A BIG-PICTURE BREAK AT UNDERHILL HOUSE

“Throwing yourself into worthwhile, fruitful hard work that you believe in – as much as you can handle and more– is a kind of luxury not everyone gets to experience.  It’s also exhausting.” 

That’s what Benjamin Mee says in his book We Bought a Zoo (a very good read and quite different from the film of the same name).  The Dartmoor Zoo is 33 acres.

We have 44 acres, and while it is not a zoo, building Underhill House, like every intense, heartfelt project, can be stressful at times.  Perhaps this is especially so when one has decided to explore something experimental like alternative building techniques which may help pioneer viable ways of housing ourselves that are less destructive to the planet.  The constant barrage of decisions necessary can be wearing.

Getting to step back and look at the big picture is revitalizing, and we got a chance to do just that – seeing photos of  how our land looked from a small plane a few weeks ago.

Our friend, Charles Heide flew over and took these pics.  He emailed me one, at the time, but the files were large, so he gave us the rest on a CD this past weekend when the Heide family visited us from Racine.

I’d like to share these fascinating photos.

Aerial 1 was shot close to directly above our building site.  To orient yourself, south is to the right.  The drought was beginning to set in.  You can see that the septic drain field just north of  the midline between the barn and house is looking pretty brown.  The winter rye we planted early this spring has been hit hard by the dry weather.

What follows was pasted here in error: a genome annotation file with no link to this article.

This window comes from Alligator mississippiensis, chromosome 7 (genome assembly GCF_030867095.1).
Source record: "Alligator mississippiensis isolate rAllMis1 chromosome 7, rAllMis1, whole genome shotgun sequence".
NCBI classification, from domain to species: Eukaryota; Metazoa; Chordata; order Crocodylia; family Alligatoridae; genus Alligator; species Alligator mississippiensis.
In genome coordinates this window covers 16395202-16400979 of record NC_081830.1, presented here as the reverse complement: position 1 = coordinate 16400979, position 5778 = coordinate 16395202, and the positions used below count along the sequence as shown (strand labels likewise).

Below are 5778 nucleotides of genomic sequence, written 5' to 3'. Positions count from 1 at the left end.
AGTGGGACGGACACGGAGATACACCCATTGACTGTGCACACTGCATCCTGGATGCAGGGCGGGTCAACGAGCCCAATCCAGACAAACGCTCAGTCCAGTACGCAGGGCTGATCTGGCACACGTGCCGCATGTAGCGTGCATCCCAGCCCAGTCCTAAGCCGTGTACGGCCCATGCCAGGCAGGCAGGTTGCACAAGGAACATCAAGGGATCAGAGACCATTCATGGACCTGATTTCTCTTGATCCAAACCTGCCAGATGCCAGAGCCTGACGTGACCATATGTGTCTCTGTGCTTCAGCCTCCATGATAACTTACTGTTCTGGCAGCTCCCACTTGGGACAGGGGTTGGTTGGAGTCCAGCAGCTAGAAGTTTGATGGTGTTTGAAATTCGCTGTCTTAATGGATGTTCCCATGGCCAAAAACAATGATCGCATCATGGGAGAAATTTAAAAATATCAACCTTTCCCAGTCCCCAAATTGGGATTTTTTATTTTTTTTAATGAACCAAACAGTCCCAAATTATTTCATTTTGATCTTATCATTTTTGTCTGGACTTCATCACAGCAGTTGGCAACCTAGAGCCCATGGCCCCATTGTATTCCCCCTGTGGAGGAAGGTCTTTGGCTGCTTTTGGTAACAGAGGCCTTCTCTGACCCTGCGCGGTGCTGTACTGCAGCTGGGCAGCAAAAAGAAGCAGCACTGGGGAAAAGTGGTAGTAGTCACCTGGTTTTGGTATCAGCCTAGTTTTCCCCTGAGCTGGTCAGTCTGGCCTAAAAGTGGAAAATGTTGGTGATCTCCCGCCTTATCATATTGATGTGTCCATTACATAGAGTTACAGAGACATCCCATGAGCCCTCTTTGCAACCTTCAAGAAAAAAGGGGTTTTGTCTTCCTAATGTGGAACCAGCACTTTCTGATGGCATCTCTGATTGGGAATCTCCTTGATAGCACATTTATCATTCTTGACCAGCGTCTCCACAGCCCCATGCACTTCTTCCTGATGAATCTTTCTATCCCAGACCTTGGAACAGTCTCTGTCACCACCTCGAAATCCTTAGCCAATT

The pond to the south of the house is almost completely dried up.  It’s only about a foot deep and is about a quarter of its usual size.

Aerial 2 is taken higher and shows our entire 44 acres, which I’ve outlined in white.   It would be a perfect 40 acre square – a quarter mile on each side, but the county road follows the valley floor and creates an extra triangle of land where it bends.

In the northeast (upper left) corner of our land is the prairie we are restoring.  Deciduous woods snake from the northeast corner to the southwest corner across two ravines and a small ridge.  The other two corners are filled with evergreens planted by the previous owners, who have made planting trees their calling. Those rows of teenage trees and the lure of becoming their caretaker and watching them grow was one of the big attractions of this land when we first saw it.

Aerial 3 is looking at our land from the southwest.  You can see Smith Conley  Creek running along the country road on the west side.  We have been involved in monitoring that stream.  It supports a lively population of invertebrate life.  It contributes to the upper east branch of the Pecatonica River which flows into the Rock River and on into the Mississippi.  We take our stewardship of the Mississippi River Watershed seriously.

Aerial 4 shows our entire property and also the land to the north and south of us.  To the north, inside the circle is Bruce Paull’s farm.  He milks over 300 cows and runs a very traditional operation.  His land runs along our northern border, where he alternates corn and beans.   Climbing from our land and then on through Bruce’s takes you to the top of the Military Ridge that defines this part of the state on any topographical map of Wisconsin.   You can see the contour farming he does near the top to minimize erosion on the steep slopes to the north of us.

Aerial 5 shows how beautiful the contours are from the air, but you can also see the drought starting to take its toll.

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3 replies

  1. Hi Michael!
    Yes, I have spent much of my recreational time gazing at these images. It’s a priceless gift.
    And on the subject of the drought the photos document, I am happy to add that it is raining here today.
    What a glorious sight, sound, feel and smell a rainy July day can be.

  2. Wonderful photos, Denise and thanks for all the descriptions to “fill in the blanks” for the rest of us. I’m glad for the rain also.

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